It is also worth wondering how Western powers, particularly the United States, will react. The faulty assumptions of US policy — that stability can be purchased at the cost of freedom — have been laid bare. With the upsurge in popular, possibly revolutionary anger in the Middle East, this is the time to reconsider failed approaches and advance a bold policy supporting the political changes already well underway.

Most American policymakers understand that Arab regimes will fall — eventually — but no one thought it would happen under their watch. The US, preoccupied with more important matters, such as investing in a floundering Middle East peace process, has once again found itself in the weak position of reacting to, rather than influencing, key regional developments. Those hoping for a policy "reorientation," in the wake of Tunisia, are likely to be disappointed. The initial signs are not encouraging.

On Jan. 25, Egypt arguably saw, according to some estimates, the largest pro-democracy protests in its history. The "day of revolution" exceeded all expectations, signaling that surprises are becoming the Arab norm. In that context, Secretary of State Hillary Clinton's statement that "our assessment is that the Egyptian government is stable" seemed oddly retro and uncannily similar to what President Jimmy Carter said about the Shah's Iran in 1977.

President Obama has also weighed in, but more by what he chose not to say. On Jan. 18, he phoned his Egyptian counterpart, President Hosni Mubarak. They discussed a number of issues, including Iran and the Arab-Israeli conflict. They did not, however, discuss the need for political reform in Egypt.

The US has backed its rhetoric, or lack of it, with action. On Jan. 12, more than three weeks into the Tunisia uprising — and after protests had spread across the region — the State Department granted $100 million in new funding to the Jordanian government to boost employment and strengthen the health and education sectors. Presumably, this will help the Kingdom diffuse popular anger over worsening economic conditions.

These actions have a clear intent — to protect the stability of a state perceived as strategically vital to US interests.


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For at least three decades, America's relationship with the Arab world has been defined along these lines. The State Department's institutional knowledge and contacts in the region are all oriented around the regimes in power, rather than their oppositions. (In many cases, the US has no real relationship with the latter.)

This is to say nothing of the Defense Department, military, and CIA, which enjoy extensive security ties with many of the governments in question. For example, US military assistance to Egypt — at $1.3 billion — is more than six times the amount of economic aid.

In short, America's fundamental orientation in the Middle East is one of over-reliance on the very regimes whose stability looks increasingly compromised.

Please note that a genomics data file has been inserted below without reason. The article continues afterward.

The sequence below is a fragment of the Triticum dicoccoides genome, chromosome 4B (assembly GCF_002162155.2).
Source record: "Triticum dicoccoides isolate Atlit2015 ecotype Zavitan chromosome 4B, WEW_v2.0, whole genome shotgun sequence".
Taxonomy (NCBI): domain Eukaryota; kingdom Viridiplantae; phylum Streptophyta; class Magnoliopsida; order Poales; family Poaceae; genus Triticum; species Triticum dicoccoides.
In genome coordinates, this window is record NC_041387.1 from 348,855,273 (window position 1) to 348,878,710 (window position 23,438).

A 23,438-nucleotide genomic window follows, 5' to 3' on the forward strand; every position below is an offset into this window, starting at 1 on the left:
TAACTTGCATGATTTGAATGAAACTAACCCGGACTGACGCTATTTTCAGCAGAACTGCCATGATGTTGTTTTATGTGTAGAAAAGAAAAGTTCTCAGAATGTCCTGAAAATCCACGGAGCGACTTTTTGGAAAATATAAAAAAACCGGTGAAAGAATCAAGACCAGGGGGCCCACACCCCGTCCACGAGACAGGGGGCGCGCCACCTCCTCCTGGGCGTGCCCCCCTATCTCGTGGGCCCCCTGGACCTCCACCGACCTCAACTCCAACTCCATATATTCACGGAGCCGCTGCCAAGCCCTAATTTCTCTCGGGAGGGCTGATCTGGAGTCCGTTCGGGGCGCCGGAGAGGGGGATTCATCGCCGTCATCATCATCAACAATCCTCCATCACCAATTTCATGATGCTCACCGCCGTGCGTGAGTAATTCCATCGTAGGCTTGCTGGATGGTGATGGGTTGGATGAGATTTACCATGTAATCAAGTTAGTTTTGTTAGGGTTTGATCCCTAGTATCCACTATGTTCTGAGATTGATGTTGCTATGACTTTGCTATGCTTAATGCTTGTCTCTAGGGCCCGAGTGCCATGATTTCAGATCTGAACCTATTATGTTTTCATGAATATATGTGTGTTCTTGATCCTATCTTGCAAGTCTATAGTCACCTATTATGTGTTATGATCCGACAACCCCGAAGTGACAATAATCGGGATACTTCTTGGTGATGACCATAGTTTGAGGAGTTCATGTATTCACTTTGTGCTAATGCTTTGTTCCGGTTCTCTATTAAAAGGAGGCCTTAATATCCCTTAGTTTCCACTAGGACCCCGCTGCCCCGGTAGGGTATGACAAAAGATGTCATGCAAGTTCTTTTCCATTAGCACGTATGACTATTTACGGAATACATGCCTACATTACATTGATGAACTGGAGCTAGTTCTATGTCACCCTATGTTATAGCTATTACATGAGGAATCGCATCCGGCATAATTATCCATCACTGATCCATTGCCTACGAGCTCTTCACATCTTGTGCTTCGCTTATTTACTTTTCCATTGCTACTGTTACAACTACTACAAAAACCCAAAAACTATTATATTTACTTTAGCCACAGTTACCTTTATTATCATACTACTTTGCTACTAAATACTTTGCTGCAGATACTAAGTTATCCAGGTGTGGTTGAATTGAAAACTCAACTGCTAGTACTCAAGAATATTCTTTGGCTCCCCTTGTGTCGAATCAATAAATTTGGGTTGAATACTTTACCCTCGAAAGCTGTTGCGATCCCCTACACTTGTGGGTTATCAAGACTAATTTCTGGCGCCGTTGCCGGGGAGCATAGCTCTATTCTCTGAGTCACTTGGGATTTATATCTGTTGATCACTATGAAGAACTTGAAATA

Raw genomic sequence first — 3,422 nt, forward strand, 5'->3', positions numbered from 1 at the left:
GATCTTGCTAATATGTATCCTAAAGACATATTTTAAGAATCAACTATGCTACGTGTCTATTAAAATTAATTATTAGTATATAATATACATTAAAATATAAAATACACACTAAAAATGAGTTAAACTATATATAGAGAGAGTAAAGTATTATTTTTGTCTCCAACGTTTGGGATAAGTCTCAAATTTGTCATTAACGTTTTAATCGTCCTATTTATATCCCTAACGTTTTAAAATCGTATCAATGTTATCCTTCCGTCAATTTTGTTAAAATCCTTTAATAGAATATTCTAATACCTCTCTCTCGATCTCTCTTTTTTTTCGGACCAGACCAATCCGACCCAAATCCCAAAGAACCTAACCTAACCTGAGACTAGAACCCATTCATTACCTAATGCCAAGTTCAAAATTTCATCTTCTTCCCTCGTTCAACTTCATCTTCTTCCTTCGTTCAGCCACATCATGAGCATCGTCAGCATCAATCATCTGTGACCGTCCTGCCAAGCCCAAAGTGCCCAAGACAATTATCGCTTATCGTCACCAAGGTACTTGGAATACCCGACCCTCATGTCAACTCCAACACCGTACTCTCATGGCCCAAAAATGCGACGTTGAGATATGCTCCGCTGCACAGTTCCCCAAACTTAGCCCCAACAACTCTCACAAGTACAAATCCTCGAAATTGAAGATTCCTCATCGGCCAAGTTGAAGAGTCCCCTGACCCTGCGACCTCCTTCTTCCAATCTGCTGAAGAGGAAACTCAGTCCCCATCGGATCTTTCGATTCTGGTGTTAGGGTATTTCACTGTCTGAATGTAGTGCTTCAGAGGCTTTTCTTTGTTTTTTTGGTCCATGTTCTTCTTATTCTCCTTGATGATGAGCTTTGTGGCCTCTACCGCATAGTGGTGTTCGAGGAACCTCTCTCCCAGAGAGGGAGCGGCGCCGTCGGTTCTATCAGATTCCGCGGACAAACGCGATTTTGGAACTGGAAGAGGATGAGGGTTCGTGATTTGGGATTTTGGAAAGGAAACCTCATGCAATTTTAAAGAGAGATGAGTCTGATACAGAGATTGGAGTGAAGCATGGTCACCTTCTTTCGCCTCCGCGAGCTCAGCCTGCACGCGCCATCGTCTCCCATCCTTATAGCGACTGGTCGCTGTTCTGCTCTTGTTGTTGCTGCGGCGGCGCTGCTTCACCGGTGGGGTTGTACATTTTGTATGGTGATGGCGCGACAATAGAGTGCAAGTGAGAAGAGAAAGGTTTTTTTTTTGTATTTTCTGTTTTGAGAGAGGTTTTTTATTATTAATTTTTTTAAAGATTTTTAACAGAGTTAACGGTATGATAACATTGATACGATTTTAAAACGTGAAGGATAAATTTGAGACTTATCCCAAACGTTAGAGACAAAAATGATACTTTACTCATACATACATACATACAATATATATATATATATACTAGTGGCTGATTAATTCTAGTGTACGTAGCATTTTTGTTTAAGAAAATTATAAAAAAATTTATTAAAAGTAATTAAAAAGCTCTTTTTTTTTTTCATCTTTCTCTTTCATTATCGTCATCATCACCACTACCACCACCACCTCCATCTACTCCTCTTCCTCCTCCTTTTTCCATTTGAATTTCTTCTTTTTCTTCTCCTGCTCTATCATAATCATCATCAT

Considering the amount of resources invested in the Arab authoritarian order, it will be challenging for policymakers to shift gears, even if they now feel they should. What makes it more difficult is that, today, Washington lacks a strong, coherent pro-democracy constituency at home.

While Democrats have unfortunately, but understandably, distanced themselves from democracy promotion abroad, it is unclear why neoconservatives have not been more vocal in support of these new stirrings of change. Certainly the Republican agenda in Congress is now largely colored by the influence of the domestic-focused tea party, with a push to rein in spending and foreign commitments. But though they have lost clout, neoconservatives are still influential within Republican ranks.

Yet until the final days of the Tunisia uprising, they, like the Obama administration, were relatively quiet.

Interestingly, when neoconservatives did finally take to hailing Tunisia's "Jasmine Revolution," warnings of growing Islamist influence were often interspersed with democratic optimism. The exiled Islamist leader, Rachid Ghannouchi, was planning his return to Tunis, and Islamists, after decades of near total suppression, were ripe for resurgence. This is the same old US dilemma: wanting democracy but not necessarily its outcomes. (And in this case, the outcomes in Tunisia and the rest of the region are likely to make Americans uncomfortable.)

Some might argue that this is not about America, but about Tunisians fighting for Tunisia and Egyptians fighting for Egypt. Accordingly, Obama, the neoconservatives, and anyone else should just "stay out of it." But the notion of democratic transitions as organic and homegrown — a post-Bush platitude — while technically true, is also misleading. Democratic transitions are incredibly difficult. But they are even more difficult without the support of the international community.

Western assistance can sometimes be decisive, as it was during the Color Revolutions in Eastern Europe. Youth movements like Otpor in Serbia and Pora in Ukraine received millions of dollars, extensive technical assistance, and moral support from Western governments.

This support for democracy would not have happened without the agitation of activists and policymakers in Washington who shared an ideological commitment to the vigorous support of democracy abroad. Sometimes, political will, more than anything else, can have a dramatic impact in forcing stagnant US policies in a new direction.

America doesn't need neoconservatives. What it does need is a diverse constituency, on both the left and right, committed to human rights and democracy as an animating force in US foreign policy. Perhaps now more than ever, Arab democracy needs advocates. Oddly, they've become more difficult to find.

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Shadi Hamid is director of research at the Brookings Doha Center and a fellow at the Saban Center for Middle East Policy at the Brookings Institution.

© 2011, The Christian Science Monitor.